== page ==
Homily For 4th Sunday Of Easter (Good Shepherd), Year A

Christ Our Good Shepherd Cares For Us

Readings: 1st: Acts 2: 14.36-41; Ps 22: 1-6; 2nd: 1Pt 2: 22-25; Gos Jn 10: 1-10)  

This brief reflection was written by Rev. Fr. Njoku Canice Chukwuemeka, C.S.Sp. He is a Catholic Priest and a Member of the Congregation of the Holy Ghost Fathers and Brothers (Spiritans). He is currently working with the Spiritan International Group of Puerto Rico &  Dominican Republic. He is the Administrator of Parroquia La Resurrección del Senor, Canovanas and the Chancellor of the Diocesis of Fajardo-Humacao, Puerto Rico. For more details and comments contact him on: canice_c_njoku@yahoo.com, cancilleriadfh@gmail.com, canicechukwuemeka@gmail.com

On this fourth Sunday of Easter, the church celebrates Christ the Good Shepherd. We continue to rejoice because, He is the one that leads us through the difficult paths of life.

In the first reading of today, Peter the chief shepherd among the “Apostolic Shepherds”, played his pastoral role very well. Through the power of the Holy Spirit he was able to to speak on behalf of the rest. Of course, his speech was a great success. This is because, it led to the greatest conversion of souls ever recorded in the history of mankind in a single preaching occasion. That is, three thousand converts!

The lesson here is quite simple. A shepherd who prepares himself and works with the Holy Spirit will definitely become a powerful instrument of conversion in God’s hands. God knew that Peter was prepared and capable, so he gave him a great harvest of souls.

Also in his pastoral letter from our second reading today, Peter further reminds us of the fact that to be a good shepherd, one must endure ordeals as Christ did for the sake of his flock. He was not selfish, or neglected his duty. Instead, he endured, and gave everything for the good of his flock: “Christ suffered for you and left an example for you to follow…He was bearing our faults in his own body on the cross….”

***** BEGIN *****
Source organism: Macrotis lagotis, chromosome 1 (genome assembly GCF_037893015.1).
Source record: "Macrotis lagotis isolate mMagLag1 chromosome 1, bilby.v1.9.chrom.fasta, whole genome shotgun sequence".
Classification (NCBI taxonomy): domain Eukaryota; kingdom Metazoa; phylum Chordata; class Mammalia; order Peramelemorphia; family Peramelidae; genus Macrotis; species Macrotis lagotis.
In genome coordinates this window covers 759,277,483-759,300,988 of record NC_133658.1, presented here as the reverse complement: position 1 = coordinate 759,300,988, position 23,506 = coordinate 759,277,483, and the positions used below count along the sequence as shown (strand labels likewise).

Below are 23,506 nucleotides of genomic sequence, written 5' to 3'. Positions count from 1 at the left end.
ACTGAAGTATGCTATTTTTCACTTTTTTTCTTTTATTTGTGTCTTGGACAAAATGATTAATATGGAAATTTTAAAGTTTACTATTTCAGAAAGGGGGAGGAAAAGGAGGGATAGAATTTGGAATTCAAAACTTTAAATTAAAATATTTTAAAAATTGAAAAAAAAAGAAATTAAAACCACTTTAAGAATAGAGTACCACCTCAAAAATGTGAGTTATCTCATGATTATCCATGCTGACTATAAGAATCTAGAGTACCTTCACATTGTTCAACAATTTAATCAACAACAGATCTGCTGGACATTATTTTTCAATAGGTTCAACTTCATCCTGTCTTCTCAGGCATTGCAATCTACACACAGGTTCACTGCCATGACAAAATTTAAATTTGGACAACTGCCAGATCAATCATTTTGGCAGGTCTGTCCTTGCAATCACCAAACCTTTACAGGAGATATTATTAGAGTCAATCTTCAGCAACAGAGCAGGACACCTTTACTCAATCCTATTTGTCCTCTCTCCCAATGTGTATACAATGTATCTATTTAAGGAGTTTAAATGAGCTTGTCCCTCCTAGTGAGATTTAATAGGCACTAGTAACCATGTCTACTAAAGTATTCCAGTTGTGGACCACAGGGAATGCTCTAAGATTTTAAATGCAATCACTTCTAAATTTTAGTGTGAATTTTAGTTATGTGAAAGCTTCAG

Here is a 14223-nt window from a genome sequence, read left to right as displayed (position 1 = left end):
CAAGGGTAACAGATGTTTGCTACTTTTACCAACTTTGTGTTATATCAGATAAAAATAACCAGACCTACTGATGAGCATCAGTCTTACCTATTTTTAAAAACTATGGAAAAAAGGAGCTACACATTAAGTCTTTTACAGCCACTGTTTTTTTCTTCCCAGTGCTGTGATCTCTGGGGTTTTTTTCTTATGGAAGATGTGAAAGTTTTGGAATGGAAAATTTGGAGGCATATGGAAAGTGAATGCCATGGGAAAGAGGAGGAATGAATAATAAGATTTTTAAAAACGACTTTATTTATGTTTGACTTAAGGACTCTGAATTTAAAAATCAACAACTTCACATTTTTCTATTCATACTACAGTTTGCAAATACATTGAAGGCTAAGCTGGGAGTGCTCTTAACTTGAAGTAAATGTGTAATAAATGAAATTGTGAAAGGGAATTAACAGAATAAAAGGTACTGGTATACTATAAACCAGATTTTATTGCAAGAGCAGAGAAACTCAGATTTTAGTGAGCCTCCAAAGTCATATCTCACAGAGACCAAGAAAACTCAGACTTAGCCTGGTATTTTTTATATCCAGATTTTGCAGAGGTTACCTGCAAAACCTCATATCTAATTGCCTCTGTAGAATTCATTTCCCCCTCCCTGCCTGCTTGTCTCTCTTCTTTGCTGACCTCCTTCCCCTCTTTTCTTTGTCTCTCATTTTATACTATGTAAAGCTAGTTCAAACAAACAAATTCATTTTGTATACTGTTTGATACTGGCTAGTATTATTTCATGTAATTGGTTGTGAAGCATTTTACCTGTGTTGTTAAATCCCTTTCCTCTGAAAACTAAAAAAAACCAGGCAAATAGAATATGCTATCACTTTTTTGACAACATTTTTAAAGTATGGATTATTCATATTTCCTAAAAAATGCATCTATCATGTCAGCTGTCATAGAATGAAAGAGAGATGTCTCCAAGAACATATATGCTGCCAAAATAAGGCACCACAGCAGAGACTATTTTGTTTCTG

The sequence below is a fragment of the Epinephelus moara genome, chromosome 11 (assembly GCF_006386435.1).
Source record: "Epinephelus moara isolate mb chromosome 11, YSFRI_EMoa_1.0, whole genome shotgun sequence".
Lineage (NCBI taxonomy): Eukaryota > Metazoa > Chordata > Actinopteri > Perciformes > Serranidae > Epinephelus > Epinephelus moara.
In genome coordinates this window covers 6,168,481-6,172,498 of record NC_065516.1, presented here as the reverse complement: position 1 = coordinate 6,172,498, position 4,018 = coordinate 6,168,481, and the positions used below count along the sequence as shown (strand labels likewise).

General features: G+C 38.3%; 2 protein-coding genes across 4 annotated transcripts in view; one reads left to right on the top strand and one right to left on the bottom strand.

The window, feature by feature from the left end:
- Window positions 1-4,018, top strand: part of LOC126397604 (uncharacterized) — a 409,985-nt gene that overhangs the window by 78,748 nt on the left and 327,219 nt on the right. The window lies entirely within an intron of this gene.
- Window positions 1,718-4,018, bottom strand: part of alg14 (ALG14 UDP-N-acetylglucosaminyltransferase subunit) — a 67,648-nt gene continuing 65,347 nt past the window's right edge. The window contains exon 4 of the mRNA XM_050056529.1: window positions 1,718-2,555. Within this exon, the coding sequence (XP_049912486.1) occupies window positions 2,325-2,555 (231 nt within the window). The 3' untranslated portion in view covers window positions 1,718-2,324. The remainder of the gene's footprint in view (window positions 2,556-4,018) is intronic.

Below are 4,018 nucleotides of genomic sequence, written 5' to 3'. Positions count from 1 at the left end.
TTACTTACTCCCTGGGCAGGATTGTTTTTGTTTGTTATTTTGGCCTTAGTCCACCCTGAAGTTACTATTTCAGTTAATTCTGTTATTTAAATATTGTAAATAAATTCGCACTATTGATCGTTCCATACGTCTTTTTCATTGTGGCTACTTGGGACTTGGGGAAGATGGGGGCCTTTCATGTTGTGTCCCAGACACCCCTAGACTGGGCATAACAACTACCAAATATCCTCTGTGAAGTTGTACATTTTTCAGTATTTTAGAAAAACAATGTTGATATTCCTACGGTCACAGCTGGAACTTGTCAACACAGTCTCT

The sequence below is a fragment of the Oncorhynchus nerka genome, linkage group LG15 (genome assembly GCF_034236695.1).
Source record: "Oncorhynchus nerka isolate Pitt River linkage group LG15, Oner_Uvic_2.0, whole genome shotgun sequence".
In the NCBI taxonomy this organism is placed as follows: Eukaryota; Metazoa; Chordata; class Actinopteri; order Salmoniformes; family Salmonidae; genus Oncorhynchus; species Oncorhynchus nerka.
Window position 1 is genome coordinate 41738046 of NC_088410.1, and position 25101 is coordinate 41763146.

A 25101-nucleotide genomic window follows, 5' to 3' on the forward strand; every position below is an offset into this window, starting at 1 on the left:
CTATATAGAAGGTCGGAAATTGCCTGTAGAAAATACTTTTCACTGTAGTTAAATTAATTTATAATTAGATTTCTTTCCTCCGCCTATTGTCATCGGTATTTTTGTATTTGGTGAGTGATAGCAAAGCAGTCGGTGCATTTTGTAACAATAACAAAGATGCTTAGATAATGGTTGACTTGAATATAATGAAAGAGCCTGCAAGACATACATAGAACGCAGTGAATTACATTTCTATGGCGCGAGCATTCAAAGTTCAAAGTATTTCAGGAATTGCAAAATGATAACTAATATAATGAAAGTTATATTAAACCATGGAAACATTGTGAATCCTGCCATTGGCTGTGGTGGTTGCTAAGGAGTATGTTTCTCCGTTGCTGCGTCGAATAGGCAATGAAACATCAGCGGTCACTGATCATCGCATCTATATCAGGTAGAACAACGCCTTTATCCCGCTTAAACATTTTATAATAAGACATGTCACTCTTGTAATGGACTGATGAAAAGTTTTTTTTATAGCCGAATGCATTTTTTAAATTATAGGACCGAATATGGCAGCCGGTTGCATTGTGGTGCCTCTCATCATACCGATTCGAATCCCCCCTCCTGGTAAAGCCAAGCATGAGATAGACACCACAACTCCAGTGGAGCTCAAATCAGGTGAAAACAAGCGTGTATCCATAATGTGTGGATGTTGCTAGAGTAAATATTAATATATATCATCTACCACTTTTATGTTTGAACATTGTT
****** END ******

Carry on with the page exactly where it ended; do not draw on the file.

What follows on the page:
These are both the ordeals, and qualities of a good shepherd. He offered everything for the sake of his flock. He does not believe in half measures. For him, it is: “Aut optimuim, aut nihil” (it is either all, or nothing). We must imitate Christ the good shepherd who dared the devil in order to save us. We must say like Christ, “I will.” Lord, let me take care of the sick, the orphans, the weak, the poor, the marginalized, and the oppressed. Lord, let me fight for their course. Let me be their light, their hope, their pride and their shepherd.

As good shepherds, each one of us has a responsibility towards someone. We must not abandon this responsibility to the detriment of our flock. Today’s celebration reminds us that we ought to be contrasts to “mundane shepherds” of our time who exploit their flock.

In the gospel, Jesus points out more qualities of the good shepherd: “…The one who enters through the gate is the good shepherd of the flock…the sheep hear his voice…he calls his own sheep, and leads them…the sheep follow because, he knows his voice.” What Jesus teaches us here is that, we need to build a good relationship with our flock, a relationship based on love, trust, and mutual respect.

We also, must make Christ the shepherd of our soul. This simply means listening to his voice in the scriptures, in the teachings of the Church’s Magisterium, and in the Traditions of the church. To be truly the sheep of the Lord’s flock, we must listen to him. He never fails. He knows the path we walk every day. He knows when to place us on his shoulders, and when to take us by the hand like his little children.

When we come closer to him, we shall hear and recognize his voice. Whereas, moving away from him endangers our life. He beckons us: “Come unto me all you (my sheep) who are weary and burdened, and I will give you rest” (Matt 1, 28). So, let us make the risen Christ our shepherd because, if we do: “there is nothing we shall want, and surely, goodness and mercy shall follow us all the days of our life (Ps 23, 1.6).  Alleluia, alleluia!

Peace be with you all!

Maranatha!

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